Clive Palmer has rejected any suggestion he should step down from Parliament. Photo: Alex EllinghausenEmbattled businessman and politician Clive Palmer is facing increasing calls for him to resign from Parliament amid anger over the fate of his company Queensland Nickel.
Queensland Liberal MP and Assistant Minister for Science Karen Andrews called on Mr Palmer to step down, saying he had a responsibility to the 550 remaining employees of the nickel refinery just outside Townsville as well as the 237 recently made redundant.
“I think he should resign and he should resign before Parliament resumes next week,” she told Sky News on Monday. “He has major responsibilities at Queensland Nickel.”
Queensland Nickel, understood to be $70 million in debt, was placed in voluntary administration last week and Mr Palmer has been forced to defend more than $20 million in political donations from the company to his Palmer United Party.
It was reported on Monday that Mr Palmer used the alias Terry Smith to continue running his troubled company while insisting publicly that he was staying at “arm’s length” due to his parliamentary duties.
As Mr Palmer resists pressure to resign, there is division inside Queensland’s Liberal-National Party about what he should do, with Nationals-aligned Queensland senator Matt Canavan also suggesting he should choose between politics and business and Liberal MP Ewen Jones dismissing calls for him to quit.
Senator Canavan said that the leader of the Palmer United Party can’t be a “part-time MP” and that both his electorate and employees of his businesses deserve better.
“I think Clive needs to reflect on what he wants to do, does he want to be a full time MP or a businessman?” he said last week.
But Mr Jones, whose electorate of Herbert covers the refinery, says that his colleagues should be focussing on the donations, loans and protecting jobs.
“Let’s step away from the personal attacks and focus on the process here. I’ve got a refinery here that’s still got 550-odd direct employees…who are vitally worried about what’s going on here. Telling Clive to quit Parliament is not going to fix bloody anything,” Mr Jones told Fairfax Media.
Ms Andrews argued that “the reality is that Queensland Nickel, the refinery at Yabulu, is very significant to Townsville and to the economy and I would think that Clive Palmer certainly has a responsibility to make sure that those employees who have already been made redundant are paid their proper entitlements and that he puts in maximum effort to make sure that the remaining employees are going to have secure employment going forward and that’s a full-time job.”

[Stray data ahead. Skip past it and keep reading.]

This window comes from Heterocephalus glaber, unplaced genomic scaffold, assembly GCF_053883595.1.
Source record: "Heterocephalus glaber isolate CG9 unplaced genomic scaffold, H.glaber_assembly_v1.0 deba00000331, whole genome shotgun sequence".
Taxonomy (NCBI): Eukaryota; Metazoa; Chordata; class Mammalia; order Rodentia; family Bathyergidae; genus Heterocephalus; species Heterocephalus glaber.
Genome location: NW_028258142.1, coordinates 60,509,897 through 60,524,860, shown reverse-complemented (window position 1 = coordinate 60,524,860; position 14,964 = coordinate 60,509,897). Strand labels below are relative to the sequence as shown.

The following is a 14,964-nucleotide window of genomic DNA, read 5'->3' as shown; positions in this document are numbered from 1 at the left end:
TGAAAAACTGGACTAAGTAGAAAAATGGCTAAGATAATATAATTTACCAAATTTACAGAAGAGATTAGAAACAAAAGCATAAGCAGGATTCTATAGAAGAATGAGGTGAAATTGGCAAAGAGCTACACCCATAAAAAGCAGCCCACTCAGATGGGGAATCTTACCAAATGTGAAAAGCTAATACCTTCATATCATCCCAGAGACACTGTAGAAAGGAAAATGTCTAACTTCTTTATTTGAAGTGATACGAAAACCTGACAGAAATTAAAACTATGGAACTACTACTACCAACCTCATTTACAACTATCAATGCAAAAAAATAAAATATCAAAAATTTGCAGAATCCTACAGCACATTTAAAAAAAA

A new poll has put his primary vote in his seat of Fairfax at 2 per cent, compared to 26.5 per cent at the 2013 election, when he won by a mere 53 votes.
Resources Minister Josh Frydenberg said that Ms Andrews made some important points and was entitled to do so but he didn’t back the calls for resignation, saying instead that Mr Palmer has a lot of explaining to do. He did, however, predict Mr Palmer would lose the next election.
“It’s up to Clive Palmer to make that decision whether or not he sees out his term. As to whether he’ll win that seat if he recontests it, I don’t think he will and that’s indicated by the polls earlier today,” he told Sky News.
Mr Frydenberg said the government was focused on the long-term welfare of the refinery employees, citing the offer of $500,000 to help sacked workers find new jobs.
Mr Palmer has rejected any suggestion he should step down from Parliament.
“There’s no reason why I wouldn’t run. There are a lot of people in the electorate that have given me a lot of support,” Mr Palmer told ABC radio on Monday, having blamed the falling cost of nickel and the Queensland government for the job losses at Yabulu.
Opposition Leader Bill Shorten has said that anyone who refuses to pay workers’ entitlements or repay creditors is a “disgrace” and that addressing those issues should be his priority.
“Money that’s owed through leave and other entitlements is money earned by the workers, and it should be there for them. If you’re there in the good times, you have an obligation to be there in the bad times too,” he said on Monday.
“Anyone who refuses to pay workers’ entitlements or leaves small business creditors in the lurch is a disgrace.”
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